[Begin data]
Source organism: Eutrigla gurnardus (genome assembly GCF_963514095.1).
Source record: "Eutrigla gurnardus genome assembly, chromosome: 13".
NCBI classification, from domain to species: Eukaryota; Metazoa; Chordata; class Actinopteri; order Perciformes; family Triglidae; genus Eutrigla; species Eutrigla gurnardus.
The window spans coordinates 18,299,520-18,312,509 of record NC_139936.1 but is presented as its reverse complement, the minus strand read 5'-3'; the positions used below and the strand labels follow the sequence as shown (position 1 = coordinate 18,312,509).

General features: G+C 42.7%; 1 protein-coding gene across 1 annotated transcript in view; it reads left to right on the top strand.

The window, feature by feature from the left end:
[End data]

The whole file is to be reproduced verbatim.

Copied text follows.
Source organism: Eutrigla gurnardus (genome assembly GCF_963514095.1).
Source record: "Eutrigla gurnardus genome assembly, chromosome: 13".
NCBI classification, from domain to species: Eukaryota; Metazoa; Chordata; class Actinopteri; order Perciformes; family Triglidae; genus Eutrigla; species Eutrigla gurnardus.
The window spans coordinates 18,299,520-18,312,509 of record NC_139936.1 but is presented as its reverse complement, the minus strand read 5'-3'; the positions used below and the strand labels follow the sequence as shown (position 1 = coordinate 18,312,509).

General features: G+C 42.7%; 1 protein-coding gene across 1 annotated transcript in view; it reads left to right on the top strand.

The window, feature by feature from the left end: